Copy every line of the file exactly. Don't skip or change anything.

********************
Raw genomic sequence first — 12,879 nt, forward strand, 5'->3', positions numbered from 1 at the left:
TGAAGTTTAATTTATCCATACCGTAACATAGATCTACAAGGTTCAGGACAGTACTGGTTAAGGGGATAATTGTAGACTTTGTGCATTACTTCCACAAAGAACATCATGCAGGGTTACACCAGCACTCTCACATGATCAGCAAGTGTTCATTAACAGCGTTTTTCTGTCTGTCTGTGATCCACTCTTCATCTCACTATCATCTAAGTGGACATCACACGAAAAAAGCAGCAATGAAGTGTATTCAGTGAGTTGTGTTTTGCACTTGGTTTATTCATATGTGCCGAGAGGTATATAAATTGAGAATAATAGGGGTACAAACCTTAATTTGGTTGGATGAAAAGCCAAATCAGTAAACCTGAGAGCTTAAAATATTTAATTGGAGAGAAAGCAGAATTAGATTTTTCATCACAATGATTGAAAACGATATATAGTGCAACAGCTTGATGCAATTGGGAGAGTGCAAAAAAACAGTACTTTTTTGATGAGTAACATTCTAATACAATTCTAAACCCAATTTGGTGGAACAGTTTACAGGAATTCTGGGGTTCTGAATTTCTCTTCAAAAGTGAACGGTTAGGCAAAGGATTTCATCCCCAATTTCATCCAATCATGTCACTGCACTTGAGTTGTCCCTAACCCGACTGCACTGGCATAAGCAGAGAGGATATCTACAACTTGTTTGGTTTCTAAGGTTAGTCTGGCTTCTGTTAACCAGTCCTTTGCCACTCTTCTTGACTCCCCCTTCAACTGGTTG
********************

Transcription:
Raw genomic sequence first — 12,879 nt, forward strand, 5'->3', positions numbered from 1 at the left:
TGAAGTTTAATTTATCCATACCGTAACATAGATCTACAAGGTTCAGGACAGTACTGGTTAAGGGGATAATTGTAGACTTTGTGCATTACTTCCACAAAGAACATCATGCAGGGTTACACCAGCACTCTCACATGATCAGCAAGTGTTCATTAACAGCGTTTTTCTGTCTGTCTGTGATCCACTCTTCATCTCACTATCATCTAAGTGGACATCACACGAAAAAAGCAGCAATGAAGTGTATTCAGTGAGTTGTGTTTTGCACTTGGTTTATTCATATGTGCCGAGAGGTATATAAATTGAGAATAATAGGGGTACAAACCTTAATTTGGTTGGATGAAAAGCCAAATCAGTAAACCTGAGAGCTTAAAATATTTAATTGGAGAGAAAGCAGAATTAGATTTTTCATCACAATGATTGAAAACGATATATAGTGCAACAGCTTGATGCAATTGGGAGAGTGCAAAAAAACAGTACTTTTTTGATGAGTAACATTCTAATACAATTCTAAACCCAATTTGGTGGAACAGTTTACAGGAATTCTGGGGTTCTGAATTTCTCTTCAAAAGTGAACGGTTAGGCAAAGGATTTCATCCCCAATTTCATCCAATCATGTCACTGCACTTGAGTTGTCCCTAACCCGACTGCACTGGCATAAGCAGAGAGGATATCTACAACTTGTTTGGTTTCTAAGGTTAGTCTGGCTTCTGTTAACCAGTCCTTTGCCACTCTTCTTGACTCCCCCTTCAACTGGTTG